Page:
At least New Yorkers know who’s in the driver’s seat. Four days after Mayor Bill de Blasio made his case for temporarily capping the number of Uber vehicles on city streets, that controversial plan has been taken off the table for at least the next few months, city officials said Wednesday.
De Blasio said he supported capping for-hire vehicles while the city conducted a sweeping study of traffic congestion, but the mayor’s administration has now agreed to back away from the plan provided Uber Technologies Inc. hands over additional data that helps facilitate the study.
“Today the administration, City Council and Uber have agreed to a framework that will advance the city’s vital policy goals for passengers, drivers and the public,” Anthony Shorris, the city’s first deputy mayor, said in a statement. “It sets in motion a plan to guide a comprehensive and fair public response, driven by data, to the increase in for-hire vehicles. And it ensures that the future growth of this industry matches the values and the interests of New Yorkers.”
The City Council was set to vote on the for-hire vehicle cap as early as Thursday. In its effort to squash the plan, Uber unleashed an expansive political-style attack campaign, targeting local officials -- and the mayor himself -- with mailings, TV commercials and robocalls characterizing the cap as a thinly veiled attempt to protect powerful yellow-cab interests. The San Francisco-based car-hailing app said about 25,000 New Yorkers try its service for the first time every week, and it has encountered fierce resistance from taxi and labor unions.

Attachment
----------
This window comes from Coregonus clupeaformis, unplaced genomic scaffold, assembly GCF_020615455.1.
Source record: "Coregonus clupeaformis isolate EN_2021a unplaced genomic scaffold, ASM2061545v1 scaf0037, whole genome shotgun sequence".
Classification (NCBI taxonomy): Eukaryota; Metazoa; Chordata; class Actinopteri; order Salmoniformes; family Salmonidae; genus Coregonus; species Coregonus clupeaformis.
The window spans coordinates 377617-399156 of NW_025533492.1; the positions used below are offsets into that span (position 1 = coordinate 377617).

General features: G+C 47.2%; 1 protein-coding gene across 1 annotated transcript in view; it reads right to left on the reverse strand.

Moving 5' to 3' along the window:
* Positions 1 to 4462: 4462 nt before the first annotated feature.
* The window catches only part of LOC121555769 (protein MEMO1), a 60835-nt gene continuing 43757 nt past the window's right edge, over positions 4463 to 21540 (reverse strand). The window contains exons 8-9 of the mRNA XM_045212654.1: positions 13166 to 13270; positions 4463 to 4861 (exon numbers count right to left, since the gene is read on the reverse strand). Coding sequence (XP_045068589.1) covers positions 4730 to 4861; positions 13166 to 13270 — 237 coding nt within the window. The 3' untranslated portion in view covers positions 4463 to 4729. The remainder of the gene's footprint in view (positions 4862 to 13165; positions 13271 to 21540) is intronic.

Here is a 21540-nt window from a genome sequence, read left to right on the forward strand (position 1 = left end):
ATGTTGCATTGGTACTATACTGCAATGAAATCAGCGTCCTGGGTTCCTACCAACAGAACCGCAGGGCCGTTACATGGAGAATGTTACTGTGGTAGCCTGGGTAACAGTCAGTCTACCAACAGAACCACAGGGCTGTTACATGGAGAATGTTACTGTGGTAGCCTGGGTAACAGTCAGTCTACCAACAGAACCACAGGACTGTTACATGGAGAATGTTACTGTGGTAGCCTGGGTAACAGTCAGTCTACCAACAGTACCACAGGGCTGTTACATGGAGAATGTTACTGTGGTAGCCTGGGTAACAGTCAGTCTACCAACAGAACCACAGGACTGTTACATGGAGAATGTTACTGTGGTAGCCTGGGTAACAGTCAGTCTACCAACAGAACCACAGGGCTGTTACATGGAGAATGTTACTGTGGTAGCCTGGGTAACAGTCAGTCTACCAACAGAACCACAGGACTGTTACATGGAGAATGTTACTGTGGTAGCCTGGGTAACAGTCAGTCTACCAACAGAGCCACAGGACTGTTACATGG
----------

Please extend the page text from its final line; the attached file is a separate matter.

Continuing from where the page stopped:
Uber and other services like it have contributed to an explosion in for-hire vehicles in New York since 2011, and some city officials contend that those new vehicles have been causing more congestion in Manhattan’s busiest neighborhoods. They said a study of traffic patterns will help assess the root causes of congestion and come up with solutions.
Under the agreement, Shorris said, the city will move ahead with the traffic study at the end of November, but Uber has agreed to share data “above and beyond” what has been previously provided. The company has also agreed to maintain its approximate rate of growth and not suddenly flood the city with new vehicles.
On the other side of the country, meanwhile, Uber could be hit with a $7.3 million fine for failing to provide adequate data to the California Public Utilities Commission.
Shorris said city officials and other transportation stakeholders will participate in an industrywide review of the taxi and for-hire vehicle industry focusing on consumer issues, driver and employee protections and accessibility for people with disabilities. The proposed Uber cap will be left off the table throughout the process.
“Taken together, these elements represent a smart and fair way to address the issues posed by the [for-hire-vehicle] industry in New York,” Shorris said. “The city’s goals and obligations are clear -- protect the public, encourage growth and innovation and keep New York City moving. This framework enables the City to accomplish each of these critical responsibilities.”